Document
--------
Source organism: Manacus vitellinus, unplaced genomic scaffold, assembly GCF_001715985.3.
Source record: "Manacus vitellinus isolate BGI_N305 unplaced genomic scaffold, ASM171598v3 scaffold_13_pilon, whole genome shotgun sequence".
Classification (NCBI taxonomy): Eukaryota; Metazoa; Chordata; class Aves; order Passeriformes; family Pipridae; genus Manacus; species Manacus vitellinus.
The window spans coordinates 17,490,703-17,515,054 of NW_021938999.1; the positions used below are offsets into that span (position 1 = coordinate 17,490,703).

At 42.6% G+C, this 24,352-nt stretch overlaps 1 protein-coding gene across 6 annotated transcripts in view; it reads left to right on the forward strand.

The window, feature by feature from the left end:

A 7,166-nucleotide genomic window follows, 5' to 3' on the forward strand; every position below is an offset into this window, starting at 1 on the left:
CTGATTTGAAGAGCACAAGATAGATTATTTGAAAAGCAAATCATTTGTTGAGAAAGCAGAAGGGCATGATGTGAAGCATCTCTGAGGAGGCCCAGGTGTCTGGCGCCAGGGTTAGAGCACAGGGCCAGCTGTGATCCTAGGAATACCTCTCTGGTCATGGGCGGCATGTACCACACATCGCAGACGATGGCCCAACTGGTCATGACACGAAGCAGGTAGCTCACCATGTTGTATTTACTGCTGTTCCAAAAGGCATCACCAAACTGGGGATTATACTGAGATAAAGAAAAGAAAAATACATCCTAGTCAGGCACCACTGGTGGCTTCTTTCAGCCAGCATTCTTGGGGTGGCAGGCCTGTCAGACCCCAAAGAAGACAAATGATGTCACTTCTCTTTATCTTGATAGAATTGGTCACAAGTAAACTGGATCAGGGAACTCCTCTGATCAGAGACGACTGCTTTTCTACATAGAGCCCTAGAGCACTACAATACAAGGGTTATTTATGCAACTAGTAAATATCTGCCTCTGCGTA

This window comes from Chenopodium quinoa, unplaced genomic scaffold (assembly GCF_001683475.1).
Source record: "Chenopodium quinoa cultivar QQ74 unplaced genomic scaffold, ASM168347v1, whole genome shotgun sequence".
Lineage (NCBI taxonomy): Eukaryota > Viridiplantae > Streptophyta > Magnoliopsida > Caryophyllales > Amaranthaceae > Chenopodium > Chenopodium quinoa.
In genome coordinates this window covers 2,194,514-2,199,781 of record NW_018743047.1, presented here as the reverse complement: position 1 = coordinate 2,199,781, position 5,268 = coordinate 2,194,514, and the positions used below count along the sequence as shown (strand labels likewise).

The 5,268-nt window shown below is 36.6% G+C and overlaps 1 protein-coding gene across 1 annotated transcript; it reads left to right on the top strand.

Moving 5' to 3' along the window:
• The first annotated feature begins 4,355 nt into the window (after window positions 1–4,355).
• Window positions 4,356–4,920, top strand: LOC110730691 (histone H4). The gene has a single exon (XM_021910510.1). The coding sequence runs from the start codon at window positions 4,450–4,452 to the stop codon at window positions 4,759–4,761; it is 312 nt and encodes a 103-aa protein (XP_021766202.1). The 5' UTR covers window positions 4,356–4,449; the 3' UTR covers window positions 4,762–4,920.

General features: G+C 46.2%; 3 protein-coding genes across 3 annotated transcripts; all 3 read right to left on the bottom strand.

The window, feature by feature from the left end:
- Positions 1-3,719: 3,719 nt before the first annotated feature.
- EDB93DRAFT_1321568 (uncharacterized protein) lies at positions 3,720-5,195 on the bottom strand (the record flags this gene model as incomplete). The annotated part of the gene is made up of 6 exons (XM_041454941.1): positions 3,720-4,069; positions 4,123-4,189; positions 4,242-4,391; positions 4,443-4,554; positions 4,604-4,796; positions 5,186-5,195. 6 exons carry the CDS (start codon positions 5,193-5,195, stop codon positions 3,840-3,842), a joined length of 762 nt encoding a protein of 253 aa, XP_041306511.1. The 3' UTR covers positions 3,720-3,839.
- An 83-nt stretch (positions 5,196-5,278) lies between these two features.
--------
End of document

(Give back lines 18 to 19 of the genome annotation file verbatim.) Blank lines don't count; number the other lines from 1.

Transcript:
The window, feature by feature from the left end:
- Positions 1-3,719: 3,719 nt before the first annotated feature.